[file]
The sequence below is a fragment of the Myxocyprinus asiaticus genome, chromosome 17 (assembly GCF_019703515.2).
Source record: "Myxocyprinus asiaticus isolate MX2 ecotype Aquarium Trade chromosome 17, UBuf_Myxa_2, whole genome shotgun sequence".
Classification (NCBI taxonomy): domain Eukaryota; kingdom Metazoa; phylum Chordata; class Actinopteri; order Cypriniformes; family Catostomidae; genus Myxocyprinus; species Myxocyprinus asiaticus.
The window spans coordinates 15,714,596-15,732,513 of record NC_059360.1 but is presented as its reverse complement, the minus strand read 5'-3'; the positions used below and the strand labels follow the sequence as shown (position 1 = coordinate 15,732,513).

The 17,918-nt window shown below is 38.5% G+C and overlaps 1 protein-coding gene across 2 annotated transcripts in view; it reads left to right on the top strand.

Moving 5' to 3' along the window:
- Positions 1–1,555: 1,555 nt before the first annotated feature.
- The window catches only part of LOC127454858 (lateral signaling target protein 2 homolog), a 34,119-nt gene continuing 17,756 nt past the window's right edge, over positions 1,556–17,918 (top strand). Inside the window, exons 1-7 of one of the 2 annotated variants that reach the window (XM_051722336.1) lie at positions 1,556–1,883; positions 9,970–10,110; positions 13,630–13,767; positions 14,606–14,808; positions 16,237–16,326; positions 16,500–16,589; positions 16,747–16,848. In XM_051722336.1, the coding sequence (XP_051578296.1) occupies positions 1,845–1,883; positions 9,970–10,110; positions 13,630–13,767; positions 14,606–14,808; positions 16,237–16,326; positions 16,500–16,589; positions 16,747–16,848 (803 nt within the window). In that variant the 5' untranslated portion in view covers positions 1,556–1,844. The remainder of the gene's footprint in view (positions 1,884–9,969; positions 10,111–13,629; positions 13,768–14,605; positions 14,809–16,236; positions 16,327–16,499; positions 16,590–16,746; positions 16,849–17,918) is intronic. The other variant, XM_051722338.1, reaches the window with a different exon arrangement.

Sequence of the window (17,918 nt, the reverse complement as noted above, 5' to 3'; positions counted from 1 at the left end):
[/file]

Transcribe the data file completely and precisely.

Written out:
The sequence below is a fragment of the Myxocyprinus asiaticus genome, chromosome 17 (assembly GCF_019703515.2).
Source record: "Myxocyprinus asiaticus isolate MX2 ecotype Aquarium Trade chromosome 17, UBuf_Myxa_2, whole genome shotgun sequence".
Classification (NCBI taxonomy): domain Eukaryota; kingdom Metazoa; phylum Chordata; class Actinopteri; order Cypriniformes; family Catostomidae; genus Myxocyprinus; species Myxocyprinus asiaticus.
The window spans coordinates 15,714,596-15,732,513 of record NC_059360.1 but is presented as its reverse complement, the minus strand read 5'-3'; the positions used below and the strand labels follow the sequence as shown (position 1 = coordinate 15,732,513).

The 17,918-nt window shown below is 38.5% G+C and overlaps 1 protein-coding gene across 2 annotated transcripts in view; it reads left to right on the top strand.

Moving 5' to 3' along the window:
- Positions 1–1,555: 1,555 nt before the first annotated feature.
- The window catches only part of LOC127454858 (lateral signaling target protein 2 homolog), a 34,119-nt gene continuing 17,756 nt past the window's right edge, over positions 1,556–17,918 (top strand). Inside the window, exons 1-7 of one of the 2 annotated variants that reach the window (XM_051722336.1) lie at positions 1,556–1,883; positions 9,970–10,110; positions 13,630–13,767; positions 14,606–14,808; positions 16,237–16,326; positions 16,500–16,589; positions 16,747–16,848. In XM_051722336.1, the coding sequence (XP_051578296.1) occupies positions 1,845–1,883; positions 9,970–10,110; positions 13,630–13,767; positions 14,606–14,808; positions 16,237–16,326; positions 16,500–16,589; positions 16,747–16,848 (803 nt within the window). In that variant the 5' untranslated portion in view covers positions 1,556–1,844. The remainder of the gene's footprint in view (positions 1,884–9,969; positions 10,111–13,629; positions 13,768–14,605; positions 14,809–16,236; positions 16,327–16,499; positions 16,590–16,746; positions 16,849–17,918) is intronic. The other variant, XM_051722338.1, reaches the window with a different exon arrangement.

Sequence of the window (17,918 nt, the reverse complement as noted above, 5' to 3'; positions counted from 1 at the left end):